The fantasy art of Johanna Ost

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Swedish fantasy artist Johanna Öst has a vibrant love of folklore, beautiful objects and 18th century dress-up. Disney parks, mermaids and the past are her friends. Her illustrations are created in deep solitude. She’s maybe like a box tucked behind the rocking horse in the sunny part of the attic. Or maybe she’s also a little like an old forest crone, older than the mother of your great-great-grandmother, even, who tells you a tale so forest-dark, so curling at the edges like the smoke from a woodcutter’s fire, that you run home quick-quick to write the tale down, wary of forgetting a single word lest there be nothing left of you, the tale or the old woman in the morning save ash and embers.

This is just a tiny little bit of her story.

Hot tip: Click on pictures to see them in full!

What sort of things inspired you as a child?

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Credit: Johanna Öst

The main inspirations I remember were children’s book illustrations and my relatives’ drawings, especially my mother’s.

I was particularly inspired by the illustrations of John Bauer, and the illustrations in an old book of H.C. Andersen’s The Little Mermaid, my favourite fairytale (although I don’t remember the name of that illustrator). I think you can still see the influences from both of those illustrators in my art.

I was also, and still am, inspired by anything mysterious, dreamlike or surreal.

You have illustrated everything from books to magazine and album covers – and also your own comic, The Dark. Is there a difference in the way you choose to create a single image, or a string of them to tell a story?

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Credit: Johanna Öst

Yes, I suppose so. I almost always try to tell a bit of a story, even when I’m not actually illustrating one. When I make a single picture I try to squeeze something interesting or unexpected in there to make the viewer imagine a story, but when I’m illustrating a book or comic I can concentrate on more isolated events or objects in a way I seldom do otherwise.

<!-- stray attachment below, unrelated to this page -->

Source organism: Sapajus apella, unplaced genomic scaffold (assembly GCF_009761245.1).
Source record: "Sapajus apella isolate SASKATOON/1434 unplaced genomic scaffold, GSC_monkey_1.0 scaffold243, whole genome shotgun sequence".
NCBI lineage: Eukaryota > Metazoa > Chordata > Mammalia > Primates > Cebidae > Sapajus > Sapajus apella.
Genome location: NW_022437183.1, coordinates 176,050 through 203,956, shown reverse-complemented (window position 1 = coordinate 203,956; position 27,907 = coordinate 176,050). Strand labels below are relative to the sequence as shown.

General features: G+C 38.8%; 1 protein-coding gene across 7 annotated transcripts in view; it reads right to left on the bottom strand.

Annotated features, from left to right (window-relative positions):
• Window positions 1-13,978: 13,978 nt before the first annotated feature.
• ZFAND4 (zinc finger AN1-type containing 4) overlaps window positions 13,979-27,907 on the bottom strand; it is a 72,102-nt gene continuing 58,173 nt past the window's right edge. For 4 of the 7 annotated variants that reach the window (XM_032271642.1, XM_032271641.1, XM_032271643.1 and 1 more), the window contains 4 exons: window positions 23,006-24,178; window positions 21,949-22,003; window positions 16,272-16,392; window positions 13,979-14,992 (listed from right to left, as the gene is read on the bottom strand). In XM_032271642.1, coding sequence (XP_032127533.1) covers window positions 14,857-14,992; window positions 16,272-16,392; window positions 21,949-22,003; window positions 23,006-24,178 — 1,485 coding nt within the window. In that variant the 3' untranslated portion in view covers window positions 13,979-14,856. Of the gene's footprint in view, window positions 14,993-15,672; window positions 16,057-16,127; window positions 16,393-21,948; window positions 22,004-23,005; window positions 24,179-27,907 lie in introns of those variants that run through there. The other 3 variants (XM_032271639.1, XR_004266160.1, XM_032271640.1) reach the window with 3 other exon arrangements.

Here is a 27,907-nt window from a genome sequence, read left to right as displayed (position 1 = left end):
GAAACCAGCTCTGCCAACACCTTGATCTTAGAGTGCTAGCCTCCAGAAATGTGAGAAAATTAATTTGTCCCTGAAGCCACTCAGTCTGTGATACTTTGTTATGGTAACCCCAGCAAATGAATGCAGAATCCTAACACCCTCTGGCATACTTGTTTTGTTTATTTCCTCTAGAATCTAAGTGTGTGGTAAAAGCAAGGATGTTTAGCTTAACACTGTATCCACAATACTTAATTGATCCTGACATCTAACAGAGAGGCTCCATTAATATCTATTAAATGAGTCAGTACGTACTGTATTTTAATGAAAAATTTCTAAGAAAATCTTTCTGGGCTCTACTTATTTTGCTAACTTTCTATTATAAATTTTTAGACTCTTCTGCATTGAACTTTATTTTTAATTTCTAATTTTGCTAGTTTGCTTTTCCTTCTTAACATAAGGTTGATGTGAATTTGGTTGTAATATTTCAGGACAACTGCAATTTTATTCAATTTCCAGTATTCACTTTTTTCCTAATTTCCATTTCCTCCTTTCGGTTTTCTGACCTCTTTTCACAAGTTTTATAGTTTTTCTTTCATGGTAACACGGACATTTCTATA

I consider myself a bit crap at writing stories, but I love coming up with fragments of them and making those into pictures.

Can you tell us a little about how you started “the wardrobe project”?

This was such a long time ago now, I think almost ten years? It started with me wanting to clean out and organise my closet because I had a bunch of clothes I never wore and ended up wearing just a few things over and over.

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Credit: Johanna Öst

The idea was that I’d go though my closet one garment at a time, attempt to build an interesting outfit around it and snap a photo. I would then know which clothes to get rid of (the ones I just couldn’t make something interesting out of), and I’d have a collection of photos of interesting outfits as inspiration the next time I felt like I had nothing to wear.

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Credit: Johanna Öst

I posted the photos on the internet for fun, and at the time I hadn’t seen anyone else doing the “outfit of the day” or whatever thing that is so common these days, and it ended up being really popular and people even started doing their own versions.

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Credit: Johanna Öst

Since it was so long ago I actually don’t really remember most of the outfits. Not enough to name a favourite. The project definitely worked though. I got new ideas and I no longer have any clothes I never use.

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Credit: Johanna Öst

You didn’t have much formal training – in a previous interview you mentioned this was due to social phobia. What do you like most about working on your art in your own way? Have you found ways to teach yourself?

I like doing things my own way and I don’t like being told what and how to do things, so in that way I’m quite happy I don’t have any formal art training. It means I can be more proud of my achievements since I made them all by myself.

I have learned pretty much everything I know, not just art, by trial and error, and by simply being very interested. I probably would have been technically better if I’d gone to art school though.

Is your favourite mythological creature the mermaid?

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Johanna Öst ‘Swamp Girls’ prints available from her Etsy art shop

I’m not sure if I’ve ever been able to choose a favourite mythological creature, although I do love mermaids.

I’m completely fascinated by underwater things, and I love stories of creatures who lure people to their death, especially if it’s a watery death. Of course that’s not just mermaids.

My love for The Little Mermaid probably has a lot to do with it as well. I love tonnes of different mythological creatures though.

When growing up you felt positively influenced by typical bad girls, like Jessica Rabbit and the showgirl in Rock-A-Doodle. What do you love about them?